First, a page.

In our first blog, we made reference to the likely causal relationship between data-driven decision-making and the positive effects this has on firm performance (Brynjolfsson, Hitt & Kim, 2011). To this end, the cumulative human capital of data professionals and data-minded employees play a key role in the enablement of data-driven decision-making. Due to the scarcity of data professionals, it is essential that firms manage job satisfaction levels to ensure that they are well-positioned to live up to their potential. In addition, prior studies have shown that higher job satisfaction in general increases firm performance (e.g., Kessler et al., 2020).
Consequently, research on work redesign – alternatively known as job enrichment – as a strategy to improve job satisfaction as an intermediate step to increased levels of firm performance dates back to the 1960s (e.g., Herzberg, 1966). The latter author has developed the motivation-hygiene theory, stating that intrinsic motivation is ultimately what raises job satisfaction levels. Conversely, the so-called hygiene factors, such as financial rewards and pension plans, only act as means in which to prevent dissatisfaction. In other words: financial rewards, for example, must be satisfactory and meet certain benchmarks, but do not play a key role in long-term job satisfaction.
The central question that subsequent research attempted to answer may be posed along the following lines: ‘’How is one able to manage the levels of intrinsic motivation to increase the job satisfaction of its employees and thereby improve firm performance?’’ Consequently, differing authors from various disciplines have provided multiple perspectives to shed light on this strategic issue. These have been encapsulated in theories that focus on aspects ranging from the extent of cognitive stimuli (e.g., Berlyne, 1967) to the interdependencies between technical aspects of work and the broader context in which it is carried out (e.g., Emery & Trist, 1969).
Ultimately, the job characteristics model devised by Hackman and Oldman in 1976 has emerged as the predominant theory of job enrichment. According to their research, there are five core job dimensions, such as skill variety, that jointly impact three critical psychological states. Improved psychological states, such as the experienced meaningfulness of the work, subsequently heightens the levels of employee motivation and satisfaction, increases the quality of work, and lowers the rates of absenteeism and turnover. The rest of this blog delves further into these core job dimensions and provides practical suggestions on how these may be enriched for data professionals.
Job Characteristics Model
As stated previously, the psychological states lie at the heart of the job characteristics model. In another article co-authored with Lawler (1971), Hackman postulates ‘’that an individual experiences positive affect to the extent that the learns (knowledge of results) that he personally (experienced responsibility) has performed well on a task that he cares about (experienced meaningfulness)’’. The underlying assumption is that this leads to a reinforcing cycle for employees in which increased effort leads to higher rewards. Consequently, the intrinsic motivation of employees is at its highest when all psychological states are managed well through the five core job dimensions.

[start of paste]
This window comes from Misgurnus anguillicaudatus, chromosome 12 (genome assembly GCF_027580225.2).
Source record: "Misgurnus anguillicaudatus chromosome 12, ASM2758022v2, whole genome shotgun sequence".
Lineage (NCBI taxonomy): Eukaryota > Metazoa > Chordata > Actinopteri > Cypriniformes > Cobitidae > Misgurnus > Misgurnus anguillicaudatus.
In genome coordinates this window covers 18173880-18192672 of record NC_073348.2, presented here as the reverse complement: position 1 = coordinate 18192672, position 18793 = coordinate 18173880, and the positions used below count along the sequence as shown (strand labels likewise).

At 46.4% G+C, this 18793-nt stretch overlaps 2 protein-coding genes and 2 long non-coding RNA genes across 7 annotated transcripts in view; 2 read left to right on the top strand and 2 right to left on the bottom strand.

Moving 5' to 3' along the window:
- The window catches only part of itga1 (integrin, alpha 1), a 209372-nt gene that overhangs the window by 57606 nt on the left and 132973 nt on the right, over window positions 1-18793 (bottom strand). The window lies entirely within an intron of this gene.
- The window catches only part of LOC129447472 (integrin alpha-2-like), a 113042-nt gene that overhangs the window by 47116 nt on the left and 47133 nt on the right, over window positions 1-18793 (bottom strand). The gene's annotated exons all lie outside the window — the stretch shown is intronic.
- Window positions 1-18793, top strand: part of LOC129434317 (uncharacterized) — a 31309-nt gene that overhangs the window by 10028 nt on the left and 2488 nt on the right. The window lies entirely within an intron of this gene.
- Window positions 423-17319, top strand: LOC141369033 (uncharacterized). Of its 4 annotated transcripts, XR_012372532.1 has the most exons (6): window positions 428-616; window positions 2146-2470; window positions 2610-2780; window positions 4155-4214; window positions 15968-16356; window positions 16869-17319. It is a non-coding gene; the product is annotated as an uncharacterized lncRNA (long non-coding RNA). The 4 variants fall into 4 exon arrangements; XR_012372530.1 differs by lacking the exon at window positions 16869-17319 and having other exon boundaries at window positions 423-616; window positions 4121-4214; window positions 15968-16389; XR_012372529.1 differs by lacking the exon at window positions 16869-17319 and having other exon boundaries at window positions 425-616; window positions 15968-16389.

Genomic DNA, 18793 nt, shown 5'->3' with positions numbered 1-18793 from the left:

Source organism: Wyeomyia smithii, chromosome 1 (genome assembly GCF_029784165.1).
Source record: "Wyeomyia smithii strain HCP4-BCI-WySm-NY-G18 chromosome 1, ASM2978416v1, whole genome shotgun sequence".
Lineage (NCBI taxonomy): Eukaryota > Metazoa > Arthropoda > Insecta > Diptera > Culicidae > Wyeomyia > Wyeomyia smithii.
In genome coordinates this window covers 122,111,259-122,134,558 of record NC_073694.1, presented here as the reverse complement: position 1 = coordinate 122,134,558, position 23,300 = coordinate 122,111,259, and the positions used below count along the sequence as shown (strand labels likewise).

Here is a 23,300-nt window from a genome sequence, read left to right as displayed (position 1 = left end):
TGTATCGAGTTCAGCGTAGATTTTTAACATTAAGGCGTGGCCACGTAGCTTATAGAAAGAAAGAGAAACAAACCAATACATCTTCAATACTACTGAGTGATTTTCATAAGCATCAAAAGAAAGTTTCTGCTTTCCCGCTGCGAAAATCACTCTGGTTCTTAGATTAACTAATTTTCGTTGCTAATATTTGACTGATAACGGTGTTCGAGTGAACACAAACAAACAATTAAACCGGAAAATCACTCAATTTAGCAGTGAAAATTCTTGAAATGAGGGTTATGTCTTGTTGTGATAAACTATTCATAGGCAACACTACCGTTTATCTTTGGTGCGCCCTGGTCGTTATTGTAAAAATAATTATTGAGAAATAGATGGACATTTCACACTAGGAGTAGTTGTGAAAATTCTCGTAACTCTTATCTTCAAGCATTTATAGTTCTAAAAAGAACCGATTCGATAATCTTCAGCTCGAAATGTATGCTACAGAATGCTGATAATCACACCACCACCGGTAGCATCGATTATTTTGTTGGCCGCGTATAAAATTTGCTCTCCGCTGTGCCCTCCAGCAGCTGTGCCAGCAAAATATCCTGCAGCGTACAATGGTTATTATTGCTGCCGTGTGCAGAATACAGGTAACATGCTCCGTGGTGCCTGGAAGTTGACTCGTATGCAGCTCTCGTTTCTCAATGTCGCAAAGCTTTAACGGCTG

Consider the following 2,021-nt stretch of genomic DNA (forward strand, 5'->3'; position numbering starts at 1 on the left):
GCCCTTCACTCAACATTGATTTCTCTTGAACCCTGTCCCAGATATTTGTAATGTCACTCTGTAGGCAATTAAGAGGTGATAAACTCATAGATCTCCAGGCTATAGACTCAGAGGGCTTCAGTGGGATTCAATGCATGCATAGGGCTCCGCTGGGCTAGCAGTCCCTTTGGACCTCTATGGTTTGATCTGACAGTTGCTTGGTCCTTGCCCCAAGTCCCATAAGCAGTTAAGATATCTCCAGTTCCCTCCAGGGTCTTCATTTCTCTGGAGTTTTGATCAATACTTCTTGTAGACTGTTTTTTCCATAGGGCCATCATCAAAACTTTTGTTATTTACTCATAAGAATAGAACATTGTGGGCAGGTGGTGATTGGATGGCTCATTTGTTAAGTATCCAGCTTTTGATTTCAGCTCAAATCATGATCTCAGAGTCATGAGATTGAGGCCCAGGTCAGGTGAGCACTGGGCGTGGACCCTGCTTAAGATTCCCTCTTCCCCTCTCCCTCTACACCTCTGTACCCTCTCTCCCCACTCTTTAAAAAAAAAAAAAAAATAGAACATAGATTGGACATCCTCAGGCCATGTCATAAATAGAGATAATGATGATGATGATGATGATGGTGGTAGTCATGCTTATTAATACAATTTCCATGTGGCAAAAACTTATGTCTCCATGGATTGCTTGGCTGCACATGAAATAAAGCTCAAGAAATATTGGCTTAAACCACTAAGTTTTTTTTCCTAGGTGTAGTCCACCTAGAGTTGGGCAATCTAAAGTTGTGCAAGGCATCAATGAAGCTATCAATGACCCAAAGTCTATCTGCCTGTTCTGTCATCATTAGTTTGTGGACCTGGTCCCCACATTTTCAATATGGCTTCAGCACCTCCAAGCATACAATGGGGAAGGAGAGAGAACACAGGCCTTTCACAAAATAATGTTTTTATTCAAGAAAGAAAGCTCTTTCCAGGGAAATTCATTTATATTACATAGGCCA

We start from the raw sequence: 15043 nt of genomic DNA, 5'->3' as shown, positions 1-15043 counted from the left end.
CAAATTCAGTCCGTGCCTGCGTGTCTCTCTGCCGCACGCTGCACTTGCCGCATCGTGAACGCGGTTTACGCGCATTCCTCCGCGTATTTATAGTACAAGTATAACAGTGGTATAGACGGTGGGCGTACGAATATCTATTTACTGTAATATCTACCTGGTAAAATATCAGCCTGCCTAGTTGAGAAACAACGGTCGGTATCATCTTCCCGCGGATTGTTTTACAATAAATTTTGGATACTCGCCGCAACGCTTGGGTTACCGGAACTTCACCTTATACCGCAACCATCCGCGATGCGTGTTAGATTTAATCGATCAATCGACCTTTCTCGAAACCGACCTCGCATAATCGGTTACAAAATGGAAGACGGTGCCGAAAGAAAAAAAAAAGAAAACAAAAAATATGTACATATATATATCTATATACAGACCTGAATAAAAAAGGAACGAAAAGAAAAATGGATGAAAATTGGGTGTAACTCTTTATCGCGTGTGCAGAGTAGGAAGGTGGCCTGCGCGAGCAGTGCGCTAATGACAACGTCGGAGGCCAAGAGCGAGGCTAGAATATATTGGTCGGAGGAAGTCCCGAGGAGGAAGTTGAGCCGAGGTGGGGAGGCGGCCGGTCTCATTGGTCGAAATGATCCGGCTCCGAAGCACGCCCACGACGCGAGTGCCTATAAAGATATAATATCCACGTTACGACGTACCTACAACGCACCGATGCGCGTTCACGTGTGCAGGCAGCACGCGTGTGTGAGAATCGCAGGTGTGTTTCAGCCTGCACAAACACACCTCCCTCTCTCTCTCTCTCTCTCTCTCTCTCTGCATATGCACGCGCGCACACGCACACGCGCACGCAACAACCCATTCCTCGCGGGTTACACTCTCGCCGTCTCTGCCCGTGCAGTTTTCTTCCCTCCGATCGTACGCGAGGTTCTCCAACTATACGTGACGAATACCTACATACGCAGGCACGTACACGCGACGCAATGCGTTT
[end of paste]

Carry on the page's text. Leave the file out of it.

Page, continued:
The first critical psychological state concerns the experienced meaningfulness of the work, which is impacted by three core job dimensions: skill variety, task identity, and task significance. Firstly, skill variety is defined as the degree to which a job requires the use of a number of different skills and talents of the person. Secondly, task identity revolves around the degree to which the job requires completion of a whole and identifiable piece of work. Thirdly, the core job dimension of task significance focuses on the degree to which the job impacts of lives or work of co-employees or other people.
In our daily conversations with candidates, we have noticed that the degree of skill variety may be experienced as either too low or too high. Some data professionals, for example, note that they are expected to stick to coding and modeling activities (hard or technical skills) and should refrain from getting too involved in other aspects, such as stakeholder communication (soft skills). This may result in skill variety being experienced as too low. Conversely, others mention that they are expected to cover complete project cycles by themselves. Consequently, the latter group may experience the expected skill variety as too stretched.
In essence, task identity is tightly coupled to the extent to which data professionals feel that they are responsible for doing a job from beginning to end with a visible outcome. With regard to this core job dimension, we notice two issues in the interaction with candidates. Firstly, data professionals that are employed by relatively larger firms commonly experience a lower level of task identity due to extensive specialization and tasks and responsibilities that are scoped too narrowly at times. Secondly, data professionals are often far removed from visible outcomes resulting from the highly abstract nature of the corresponding activities.